Thursday, July 28, 2011
The irony is that most middle and working class folks have already lost so much that, emotionally, it's getting hard to rise to the bait of these trumped-up crises. It begs the question: How much worse can it get? Unfortunately, as someone who has traveled quite a bit in the third world, I know that answer and it isn't pretty. The upside is that people do set priorities differently when their lives aren't centered on money and things. When relationships assume greater importance than material objects, it's like seeing the whole forest instead of just your personal tree.
On the other hand, I don't want to romanticize poverty. Having shelter, food, clothing and access to decent medical care are concrete conditions whose importance can't be overstated. With or without the debt ceiling fiasco the powers that be are already reaching into our pockets and helping themselves. On a personal level, my medical co-pays have doubled in the past year. Transportation costs are skyrocketing. You can literally take a bus from one end of Costa Rica to the other for what it costs to get across the bay on BART.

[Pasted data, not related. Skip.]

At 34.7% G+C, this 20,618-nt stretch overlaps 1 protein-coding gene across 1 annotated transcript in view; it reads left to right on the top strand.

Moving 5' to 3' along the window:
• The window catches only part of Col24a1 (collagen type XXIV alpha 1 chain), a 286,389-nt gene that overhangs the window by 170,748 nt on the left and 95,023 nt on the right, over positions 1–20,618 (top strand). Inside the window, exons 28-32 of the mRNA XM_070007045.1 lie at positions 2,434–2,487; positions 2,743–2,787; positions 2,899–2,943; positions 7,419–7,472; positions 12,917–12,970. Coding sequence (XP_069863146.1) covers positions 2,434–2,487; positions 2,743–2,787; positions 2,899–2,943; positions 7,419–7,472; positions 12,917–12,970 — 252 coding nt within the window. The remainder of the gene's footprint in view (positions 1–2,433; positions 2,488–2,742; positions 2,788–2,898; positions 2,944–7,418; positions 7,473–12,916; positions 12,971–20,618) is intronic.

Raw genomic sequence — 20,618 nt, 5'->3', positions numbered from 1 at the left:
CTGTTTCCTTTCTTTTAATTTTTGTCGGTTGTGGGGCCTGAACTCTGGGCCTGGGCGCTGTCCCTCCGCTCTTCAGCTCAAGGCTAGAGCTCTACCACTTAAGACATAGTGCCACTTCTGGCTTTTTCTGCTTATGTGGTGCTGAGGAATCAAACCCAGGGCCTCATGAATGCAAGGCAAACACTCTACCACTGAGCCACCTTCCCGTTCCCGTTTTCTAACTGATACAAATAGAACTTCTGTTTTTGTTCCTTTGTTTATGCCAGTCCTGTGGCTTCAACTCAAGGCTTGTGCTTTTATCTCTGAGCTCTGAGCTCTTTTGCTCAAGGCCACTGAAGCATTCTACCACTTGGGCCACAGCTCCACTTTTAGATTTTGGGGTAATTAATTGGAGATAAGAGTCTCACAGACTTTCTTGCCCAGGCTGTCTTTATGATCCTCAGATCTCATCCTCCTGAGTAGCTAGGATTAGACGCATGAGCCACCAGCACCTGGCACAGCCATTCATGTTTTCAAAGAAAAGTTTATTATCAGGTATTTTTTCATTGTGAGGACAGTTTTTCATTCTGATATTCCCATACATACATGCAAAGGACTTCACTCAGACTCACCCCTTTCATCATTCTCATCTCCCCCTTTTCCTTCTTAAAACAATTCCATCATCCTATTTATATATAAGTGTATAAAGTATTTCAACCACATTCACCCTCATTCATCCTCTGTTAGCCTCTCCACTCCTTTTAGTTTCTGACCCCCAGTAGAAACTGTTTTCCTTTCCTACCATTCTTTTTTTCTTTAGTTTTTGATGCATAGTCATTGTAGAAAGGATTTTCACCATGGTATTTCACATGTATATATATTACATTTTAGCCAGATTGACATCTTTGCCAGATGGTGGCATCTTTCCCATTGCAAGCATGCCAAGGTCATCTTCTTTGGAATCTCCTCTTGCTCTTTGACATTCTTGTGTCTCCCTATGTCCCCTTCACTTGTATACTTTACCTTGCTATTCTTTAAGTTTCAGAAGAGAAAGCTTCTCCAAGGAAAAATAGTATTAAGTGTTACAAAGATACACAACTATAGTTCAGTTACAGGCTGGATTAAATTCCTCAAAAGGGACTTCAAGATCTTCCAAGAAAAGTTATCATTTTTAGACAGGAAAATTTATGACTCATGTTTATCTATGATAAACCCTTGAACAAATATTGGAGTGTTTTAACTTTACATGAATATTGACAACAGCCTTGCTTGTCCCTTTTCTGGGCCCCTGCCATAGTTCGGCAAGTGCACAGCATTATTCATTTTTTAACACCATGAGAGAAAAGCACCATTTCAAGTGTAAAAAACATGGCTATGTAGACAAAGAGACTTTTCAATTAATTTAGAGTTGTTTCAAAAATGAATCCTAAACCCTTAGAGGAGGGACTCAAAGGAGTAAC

To add insult to injury, Obama's alternative to stave off US default in the face of Republican intransigence involved raising the age that people can get medicare from 65 to 67. Those extra two years of health care denial would make the 3,000 plus people who died on September 11, 2001 seem like just a drop in the bucket. Homeless, throw-away people litter the streets of San Francisco. Will the sky fall if the debt ceiling is not raised?
The truth is it is already lying in pieces all around us.
Sunday, July 24, 2011
|Two Roads Diverged in a Yellow Wood...|